Bacteriophages are viruses that act as parasites to bacteria by infiltrating them and then replicating once inside; in time, this kills the bacteria. This method has a number of advantages; for instance, it is highly specific to particular bacteria and will not harm helpful local bacteria in animals. Additionally it replicates inside the target bacteria meaning the injected dose is low (Frontiers in Microbiology, 2014).

Another alternative includes improving the immune system of the animal to encourage a more effective response against bacterial infection. This can also be used in conjunction with antibiotics to increase the treatment’s efficacy. At the moment, only a few bacteriophages are allowed on the market and only as post-slaughter decontaminants. One example is a phage that kills Listeria in food post-slaughter (Frontiers in Microbiology, 2014).

How can improved sanitation in husbandry lead to a decline antibiotics usage?

It is important to realise that an unclean production space is a breeding ground for a wide array of microbes. Proper cleaning and sanitation will help remove the majority of microbes along with the visible dirt, in turn resulting in fewer microbial infections and therefore reducing the need for antibiotics.

What is the withdrawal time for antimicrobials?

The withdrawal time or withdrawal period for antimicrobials is the time between the last antimicrobial dose given to the animal and the time in which the level of residues in the tissues (muscle, liver, kidney, skin/fat) or products (milk, eggs and meat) is lower than or equal to the Maximum Residue Limit (MRL). This is done to avoid un-prescribed consumption of antimicrobials by humans via the food chain. In terms of regulation, this period “ensures that the food does not contain levels of the medicine that exceed the maximum residue limit” (EMA, 2018). In the EU, the MRL is first recommended by the EMA’s Committee for Medicinal Products for Veterinary Use and then adopted by the European Commission. It then becomes a legally binding food safety standard (EMA, 2018).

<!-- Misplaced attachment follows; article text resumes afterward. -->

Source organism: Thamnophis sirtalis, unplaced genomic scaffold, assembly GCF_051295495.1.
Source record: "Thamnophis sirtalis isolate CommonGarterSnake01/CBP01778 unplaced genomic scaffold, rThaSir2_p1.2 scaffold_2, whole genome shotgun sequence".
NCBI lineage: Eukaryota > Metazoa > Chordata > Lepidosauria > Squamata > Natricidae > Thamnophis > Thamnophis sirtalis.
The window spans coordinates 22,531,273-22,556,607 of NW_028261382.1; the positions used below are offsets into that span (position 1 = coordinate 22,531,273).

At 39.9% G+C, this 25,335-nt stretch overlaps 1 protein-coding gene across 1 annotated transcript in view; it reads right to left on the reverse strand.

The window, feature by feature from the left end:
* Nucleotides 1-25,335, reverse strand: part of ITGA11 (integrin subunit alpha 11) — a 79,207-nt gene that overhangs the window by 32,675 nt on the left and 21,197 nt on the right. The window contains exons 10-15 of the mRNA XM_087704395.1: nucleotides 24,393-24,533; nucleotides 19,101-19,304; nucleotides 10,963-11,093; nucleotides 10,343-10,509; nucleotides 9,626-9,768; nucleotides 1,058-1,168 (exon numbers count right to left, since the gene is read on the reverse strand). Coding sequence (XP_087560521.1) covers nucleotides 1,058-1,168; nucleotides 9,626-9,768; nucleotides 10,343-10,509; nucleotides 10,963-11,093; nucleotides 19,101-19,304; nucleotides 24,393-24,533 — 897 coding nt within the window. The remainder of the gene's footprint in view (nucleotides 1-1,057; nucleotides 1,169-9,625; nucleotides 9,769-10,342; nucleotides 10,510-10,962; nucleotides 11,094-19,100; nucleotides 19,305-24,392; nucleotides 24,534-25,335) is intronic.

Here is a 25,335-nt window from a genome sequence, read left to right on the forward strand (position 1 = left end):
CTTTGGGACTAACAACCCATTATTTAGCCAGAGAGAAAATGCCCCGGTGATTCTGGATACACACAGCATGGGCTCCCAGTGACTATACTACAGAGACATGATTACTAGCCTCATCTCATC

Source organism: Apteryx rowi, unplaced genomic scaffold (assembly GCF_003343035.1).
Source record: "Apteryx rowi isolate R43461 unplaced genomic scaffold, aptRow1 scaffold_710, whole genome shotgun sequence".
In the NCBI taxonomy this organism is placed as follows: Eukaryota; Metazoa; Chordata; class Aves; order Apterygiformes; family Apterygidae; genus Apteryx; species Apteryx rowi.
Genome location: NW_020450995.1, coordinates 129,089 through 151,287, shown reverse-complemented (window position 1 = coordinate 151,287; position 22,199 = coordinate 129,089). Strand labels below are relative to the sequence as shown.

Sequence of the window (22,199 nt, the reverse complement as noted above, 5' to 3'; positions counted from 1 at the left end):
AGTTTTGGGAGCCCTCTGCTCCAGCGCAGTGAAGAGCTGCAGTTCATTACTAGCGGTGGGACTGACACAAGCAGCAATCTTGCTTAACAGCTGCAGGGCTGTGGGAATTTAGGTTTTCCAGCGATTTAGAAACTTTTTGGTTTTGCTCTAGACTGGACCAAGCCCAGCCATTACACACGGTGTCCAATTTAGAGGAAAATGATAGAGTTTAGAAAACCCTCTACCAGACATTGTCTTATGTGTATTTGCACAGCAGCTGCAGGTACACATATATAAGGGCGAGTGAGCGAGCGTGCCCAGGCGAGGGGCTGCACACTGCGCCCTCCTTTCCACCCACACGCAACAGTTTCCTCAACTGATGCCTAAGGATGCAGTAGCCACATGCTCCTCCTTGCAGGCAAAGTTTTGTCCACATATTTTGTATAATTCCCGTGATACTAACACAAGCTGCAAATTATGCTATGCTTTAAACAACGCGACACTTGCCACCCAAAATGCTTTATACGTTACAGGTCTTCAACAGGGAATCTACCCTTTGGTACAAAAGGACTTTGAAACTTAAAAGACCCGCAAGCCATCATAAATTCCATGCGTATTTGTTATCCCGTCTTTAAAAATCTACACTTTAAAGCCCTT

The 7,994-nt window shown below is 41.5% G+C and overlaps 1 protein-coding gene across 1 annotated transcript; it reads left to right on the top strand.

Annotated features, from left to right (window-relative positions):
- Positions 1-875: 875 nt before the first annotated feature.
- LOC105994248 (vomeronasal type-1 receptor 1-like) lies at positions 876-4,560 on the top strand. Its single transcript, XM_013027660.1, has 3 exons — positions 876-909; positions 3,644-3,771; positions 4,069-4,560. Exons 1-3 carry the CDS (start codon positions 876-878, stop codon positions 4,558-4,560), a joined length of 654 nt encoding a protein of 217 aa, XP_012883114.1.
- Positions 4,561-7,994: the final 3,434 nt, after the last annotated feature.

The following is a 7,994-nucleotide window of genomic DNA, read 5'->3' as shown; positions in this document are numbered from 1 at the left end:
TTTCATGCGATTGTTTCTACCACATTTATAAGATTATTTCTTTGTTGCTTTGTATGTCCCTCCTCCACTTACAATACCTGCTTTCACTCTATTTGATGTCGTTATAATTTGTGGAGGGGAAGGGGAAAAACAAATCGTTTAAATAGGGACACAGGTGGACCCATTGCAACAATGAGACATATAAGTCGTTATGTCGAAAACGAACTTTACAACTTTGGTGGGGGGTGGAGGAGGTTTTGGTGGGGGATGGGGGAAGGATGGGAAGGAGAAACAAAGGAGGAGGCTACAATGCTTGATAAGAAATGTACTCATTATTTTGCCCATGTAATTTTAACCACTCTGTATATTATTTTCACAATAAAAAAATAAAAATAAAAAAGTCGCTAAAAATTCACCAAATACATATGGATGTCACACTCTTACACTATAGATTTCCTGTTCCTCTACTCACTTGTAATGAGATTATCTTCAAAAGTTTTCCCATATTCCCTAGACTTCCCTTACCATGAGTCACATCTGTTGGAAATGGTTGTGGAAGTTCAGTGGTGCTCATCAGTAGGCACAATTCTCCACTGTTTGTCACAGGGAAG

How does antibiotic use in animals affect humans?

A number of antibiotics used for veterinary purposes are also used to treat humans; For example, critically important antimicrobials for medicine (WHO, 2018) are also used in animals such as glycopeptides, cephalosporins, macrolides, and quinolones (AMRLS, 2011).  Scientific evidence has shown that overusing antibiotics in animal husbandry, especially in low doses for growth promotion, can lead to antimicrobial resistance. It is crucial that important antibiotics for human medicine do not lose their efficacy and these antibiotics of “highest priority critically important” should be avoided at all costs in animal production.

Bacterial pathogens that acquire antibiotic resistance in animals might then spread to humans through food and lead to infections that are harder, or impossible, to treat. However, this only occurs at a very small rate with bacteria such as salmonellae and campylobacters. The main issue is an overall increase in AMR and the indirect spread to humans as 60% of all human diseases originate from animals. This is especially concerning when it deals with bacteria resistant to antimicrobials that are crucial for human medicine such as the critically important antimicrobials listed above.

Sources: WHO, WHO, Journal of Antimicrobial Chemotherapy